JAMES BULLARD: You know I hope not, I really think we can avoid that. This is a known cause of a disruption in the economy. We’ve had a good response both at the Fed and by the Congress and political leaders. We put a lot of money on the table. I think we can get around this, and we can open up the economy in a way that’s safe. The third quarter would be a transition quarter, but I don’t really think we have to be thinking about many, many years of poor growth and high unemployment. 

Let’s look at two historical examples: 1958 pandemic. The CDC says 116,000 fatalities on a population of 175 million that’s actually bigger than the one we have here. And yet the ‘60s were a great decade for the US economy falling behind that. And then the famous 1918 pandemic, which was very devastating in terms of fatalities. Over 5% of the hundred million population at the time. But yet the roaring ‘20s, one of the greatest decades that we’ve ever had. So I don’t think there’s any necessary link between pandemics and macroeconomic performance. It’s a health tragedy and a human tragedy. That part is clear, but as far as a macro economic tragedy that doesn’t have to happen.

BRIAN CHEUNG: President Bullard, you mentioned Congress is a big part of this too with the fiscal response. Do you find the fiscal response to be adequate to set up the U.S. economy for a 1960s like recovery in that case? I know you’ve advocated on the health side for, you know, a federal push to actually fund the testing nationwide but also do you think that things like the PPP or things like the direct cash drops to Americans, has been sufficient so far?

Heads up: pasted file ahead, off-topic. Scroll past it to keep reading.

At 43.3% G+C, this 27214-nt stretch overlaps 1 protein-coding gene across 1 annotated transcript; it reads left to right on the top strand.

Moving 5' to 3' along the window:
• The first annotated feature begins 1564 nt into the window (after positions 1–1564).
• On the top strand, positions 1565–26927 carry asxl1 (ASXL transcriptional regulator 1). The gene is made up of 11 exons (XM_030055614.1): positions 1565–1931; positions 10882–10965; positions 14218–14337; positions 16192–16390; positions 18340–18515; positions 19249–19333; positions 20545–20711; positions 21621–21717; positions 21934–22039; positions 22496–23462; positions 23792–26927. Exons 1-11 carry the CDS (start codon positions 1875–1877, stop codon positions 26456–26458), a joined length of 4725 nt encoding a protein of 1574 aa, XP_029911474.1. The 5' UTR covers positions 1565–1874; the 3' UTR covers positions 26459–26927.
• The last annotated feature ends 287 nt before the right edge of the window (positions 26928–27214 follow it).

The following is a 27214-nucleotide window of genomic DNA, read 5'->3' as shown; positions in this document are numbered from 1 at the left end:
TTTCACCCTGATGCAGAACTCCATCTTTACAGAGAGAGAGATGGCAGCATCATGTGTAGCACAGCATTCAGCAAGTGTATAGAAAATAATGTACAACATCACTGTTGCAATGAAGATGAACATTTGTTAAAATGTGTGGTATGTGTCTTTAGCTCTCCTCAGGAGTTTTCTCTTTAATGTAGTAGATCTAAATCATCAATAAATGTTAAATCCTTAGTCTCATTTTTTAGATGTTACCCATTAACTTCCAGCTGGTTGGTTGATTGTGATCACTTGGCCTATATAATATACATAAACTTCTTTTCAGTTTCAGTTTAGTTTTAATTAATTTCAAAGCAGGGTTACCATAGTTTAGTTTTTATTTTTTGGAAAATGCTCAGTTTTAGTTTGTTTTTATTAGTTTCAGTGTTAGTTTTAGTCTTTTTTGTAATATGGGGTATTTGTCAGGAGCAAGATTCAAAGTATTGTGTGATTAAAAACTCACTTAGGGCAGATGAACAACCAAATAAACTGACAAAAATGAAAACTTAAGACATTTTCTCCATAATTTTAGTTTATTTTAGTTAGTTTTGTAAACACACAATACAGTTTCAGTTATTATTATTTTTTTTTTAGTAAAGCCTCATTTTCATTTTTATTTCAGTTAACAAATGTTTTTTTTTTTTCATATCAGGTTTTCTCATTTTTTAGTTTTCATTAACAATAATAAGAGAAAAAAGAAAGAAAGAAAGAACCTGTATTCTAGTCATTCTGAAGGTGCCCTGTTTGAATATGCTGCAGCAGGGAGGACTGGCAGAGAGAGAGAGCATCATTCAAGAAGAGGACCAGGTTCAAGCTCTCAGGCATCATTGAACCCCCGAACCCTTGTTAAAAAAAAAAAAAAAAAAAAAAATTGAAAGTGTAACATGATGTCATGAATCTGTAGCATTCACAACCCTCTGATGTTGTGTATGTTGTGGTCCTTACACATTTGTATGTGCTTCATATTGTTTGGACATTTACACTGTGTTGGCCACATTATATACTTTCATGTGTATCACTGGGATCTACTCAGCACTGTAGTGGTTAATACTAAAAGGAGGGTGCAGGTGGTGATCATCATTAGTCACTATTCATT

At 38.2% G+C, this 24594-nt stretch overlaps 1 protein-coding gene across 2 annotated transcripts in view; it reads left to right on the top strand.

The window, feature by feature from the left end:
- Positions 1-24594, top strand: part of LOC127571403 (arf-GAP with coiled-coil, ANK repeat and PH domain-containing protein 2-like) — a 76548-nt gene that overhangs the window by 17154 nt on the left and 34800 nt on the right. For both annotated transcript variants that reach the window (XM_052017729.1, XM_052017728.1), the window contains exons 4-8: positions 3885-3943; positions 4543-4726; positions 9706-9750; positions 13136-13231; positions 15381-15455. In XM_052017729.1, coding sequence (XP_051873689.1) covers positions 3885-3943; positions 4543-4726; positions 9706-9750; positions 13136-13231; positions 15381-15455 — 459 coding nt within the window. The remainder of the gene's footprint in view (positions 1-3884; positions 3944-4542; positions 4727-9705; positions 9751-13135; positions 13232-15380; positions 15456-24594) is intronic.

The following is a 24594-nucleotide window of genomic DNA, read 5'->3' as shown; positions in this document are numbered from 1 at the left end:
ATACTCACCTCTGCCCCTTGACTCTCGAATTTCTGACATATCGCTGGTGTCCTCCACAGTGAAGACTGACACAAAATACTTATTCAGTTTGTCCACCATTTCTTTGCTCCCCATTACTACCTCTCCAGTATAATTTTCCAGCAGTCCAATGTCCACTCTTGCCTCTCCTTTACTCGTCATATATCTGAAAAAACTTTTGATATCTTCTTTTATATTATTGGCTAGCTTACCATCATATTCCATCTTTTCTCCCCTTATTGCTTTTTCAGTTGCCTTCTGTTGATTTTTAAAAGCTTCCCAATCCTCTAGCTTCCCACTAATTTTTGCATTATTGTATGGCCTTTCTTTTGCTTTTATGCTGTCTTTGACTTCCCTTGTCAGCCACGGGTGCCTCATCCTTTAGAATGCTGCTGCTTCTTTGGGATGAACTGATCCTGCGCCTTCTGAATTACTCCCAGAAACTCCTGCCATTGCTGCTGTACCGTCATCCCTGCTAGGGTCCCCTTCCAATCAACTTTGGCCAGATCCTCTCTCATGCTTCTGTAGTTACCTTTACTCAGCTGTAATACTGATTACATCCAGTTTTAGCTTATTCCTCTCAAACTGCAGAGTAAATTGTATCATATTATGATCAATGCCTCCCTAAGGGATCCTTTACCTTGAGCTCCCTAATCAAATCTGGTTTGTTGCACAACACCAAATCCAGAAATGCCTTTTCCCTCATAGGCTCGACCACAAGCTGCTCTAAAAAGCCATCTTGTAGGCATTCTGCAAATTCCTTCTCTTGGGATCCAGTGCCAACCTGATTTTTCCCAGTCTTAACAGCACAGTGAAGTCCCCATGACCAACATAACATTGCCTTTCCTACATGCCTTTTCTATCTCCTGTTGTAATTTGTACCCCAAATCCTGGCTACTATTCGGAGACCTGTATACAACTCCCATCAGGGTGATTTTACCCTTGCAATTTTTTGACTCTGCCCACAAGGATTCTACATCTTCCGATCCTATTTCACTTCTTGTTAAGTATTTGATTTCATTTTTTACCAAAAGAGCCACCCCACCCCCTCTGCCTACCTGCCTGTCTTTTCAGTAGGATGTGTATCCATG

JAMES BULLARD: I do think it’s been well-sized so far. If you just do back-of-the-envelope calculations about how much household income we’re going to lose, mostly here in the second quarter, you’re gonna get numbers in the trillions, probably. And so, the bill, depending on how you tally it up, does look like it’s, I guess 2.3 trillion is the number that people often put on it. Okay. Well, that sounds like basically the right number. The trick to this is all about execution and these effects are very uneven across the population. How are you going to make sure the right people are getting the relief that you’d like to provide?